Regulation has been a hot topic in the Bitcoin community since the FINCEN guidance in March, and in the Bitcoin conference that took place this past weekend an entire quarter of the conference was dedicated to economic and regulatory issues. The guidance evoked strong feelings of both relief and uncertainty throughout the Bitcoin community; although ordinary Bitcoin users are now almost certainly clear of regulation, a fact that has allowed the Humble Bundle and the Electronic Frontier Foundation to feel comfortable accepting the currency, Bitcoin exchanges will now likely be required to have money transmitter licenses in all 48 states to operate across the country – an extremely onerous procedure that has repeatedly stymied even businesses outside the Bitcoin space. Many figures have been thrown around as to just how much that process costs; a common understanding was that it takes millions of dollars of legal effort and surety bonds, and Jeff Berwick said in his resignation from the Robocoin Bitcoin ATM project that the main obstacle too US participation was “a $25 million “insurance bond” necessary as being deemed a “money transmitter” in the US.”
However, a deeper examination into the issue at play shows that things are not nearly so bleak. The requirements for becoming a money transmitter largely fall into two separate categories: bureaucratic legal effort and surety bonds. With surety bonds, a common requirement is that you need to be insured for 2 of the total volume that you plan to be processing over the next year. If you go over, you need to buy more surety bonds. The cost is thus less prohibitive for small businesses, although there are usually minimums; the Florida regulations specify a minimum of $50,000. In order to get insured for this amount, most insurers charge about 2, so a money transmitter in Florida would need to pay at least $1000 per year in order to operate. Other states have similar requirements, and altogether the minimum amounts add up to about $7 million. Of course, one also needs to convince surety bond brokers to deal with Bitcoin exchanges, although some are appearing now specifically to serve the legal industry. The other onerous burden is the legal effort. “The more you spend,” Tradehill’s Ryan Singer explains, “the better lawyers you can get and the faster you get your applications.” You can spend only a medium amount of money (in business terms; for a basement startup, it is still very much prohibitive) and get the licenses in several years, or you can spend more to get them faster. Tradehill currently has two lawyers per engineer hired to work on compliance issues.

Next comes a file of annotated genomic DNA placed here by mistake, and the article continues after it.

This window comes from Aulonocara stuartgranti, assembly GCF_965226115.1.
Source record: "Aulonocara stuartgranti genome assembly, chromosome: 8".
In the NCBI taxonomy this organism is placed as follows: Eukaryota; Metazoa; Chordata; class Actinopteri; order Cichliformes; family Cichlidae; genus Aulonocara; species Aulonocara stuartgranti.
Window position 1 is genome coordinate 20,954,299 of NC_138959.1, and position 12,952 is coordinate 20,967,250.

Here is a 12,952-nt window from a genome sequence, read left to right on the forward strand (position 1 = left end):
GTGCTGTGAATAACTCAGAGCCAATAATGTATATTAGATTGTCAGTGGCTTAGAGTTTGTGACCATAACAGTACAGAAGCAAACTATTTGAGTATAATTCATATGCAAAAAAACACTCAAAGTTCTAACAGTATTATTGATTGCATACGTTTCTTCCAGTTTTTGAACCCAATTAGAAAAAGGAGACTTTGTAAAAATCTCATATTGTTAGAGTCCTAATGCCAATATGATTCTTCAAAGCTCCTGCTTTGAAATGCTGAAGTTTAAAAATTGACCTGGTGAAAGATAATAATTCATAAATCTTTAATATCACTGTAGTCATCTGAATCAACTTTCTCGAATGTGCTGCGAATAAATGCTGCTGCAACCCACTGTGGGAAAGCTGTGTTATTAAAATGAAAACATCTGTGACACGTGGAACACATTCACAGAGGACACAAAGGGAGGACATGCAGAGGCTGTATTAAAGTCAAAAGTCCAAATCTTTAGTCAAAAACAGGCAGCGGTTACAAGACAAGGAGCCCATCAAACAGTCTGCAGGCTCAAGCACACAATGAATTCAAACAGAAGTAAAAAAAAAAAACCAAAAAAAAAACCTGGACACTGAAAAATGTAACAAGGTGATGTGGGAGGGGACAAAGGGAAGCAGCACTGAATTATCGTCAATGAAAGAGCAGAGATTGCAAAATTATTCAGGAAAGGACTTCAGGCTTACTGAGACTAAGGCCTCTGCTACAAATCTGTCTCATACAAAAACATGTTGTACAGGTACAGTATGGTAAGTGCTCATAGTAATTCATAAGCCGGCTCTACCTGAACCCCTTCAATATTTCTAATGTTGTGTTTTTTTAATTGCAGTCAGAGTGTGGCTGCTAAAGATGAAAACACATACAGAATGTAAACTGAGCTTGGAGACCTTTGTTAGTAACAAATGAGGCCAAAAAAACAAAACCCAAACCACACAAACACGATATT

Just how far along to 48 are leading businesses? The answer from every major exchange in the US (except perhaps MtGox’s US subsidiary) is, surprisingly, quite far. BitInstant’s Alex Waters has even provided a precise figure: 30 states. BitInstant’s progress in getting these licenses is particularly impressive because, technically, they do not even need them; because the company only acts as an intermediary for other exchanges, they are actually classified as a payment processor, a category for which there is a specific legal exemption. However, BitInstant nevertheless wants to be on top of things. “We’ve been registered as an MSB [money services business, the federal license for money transmission] since 2011,” Waters explains. “We take finance and regulatory issues seriously … we’re doing things the way they should be done.”
This should qualify as another piece of highly positive news for Bitcoin. Although regulators certainly are watching Bitcoin exchanges, as the Department of Homeland Security’s recent seizure of MtGox’s Dwolla account clearly shows, no other major Bitcoin business has yet been caught in government crosshairs. Furthermore, the MtGox seizure was justified solely by federal law, which MtGox was not compliant with but which every other major Bitcoin exchange has been compliant with for a long time – BitInstant, as mentioned above, has been a licensed money services business since 2011. In March, there may have been a public perception that exchanges were suddenly scrambling to meet the new requirements. In reality, however, the exchanges have been working on acquiring these licenses since long before the guidance was out, and the day may not be too far away when at least these legal worries are behind us.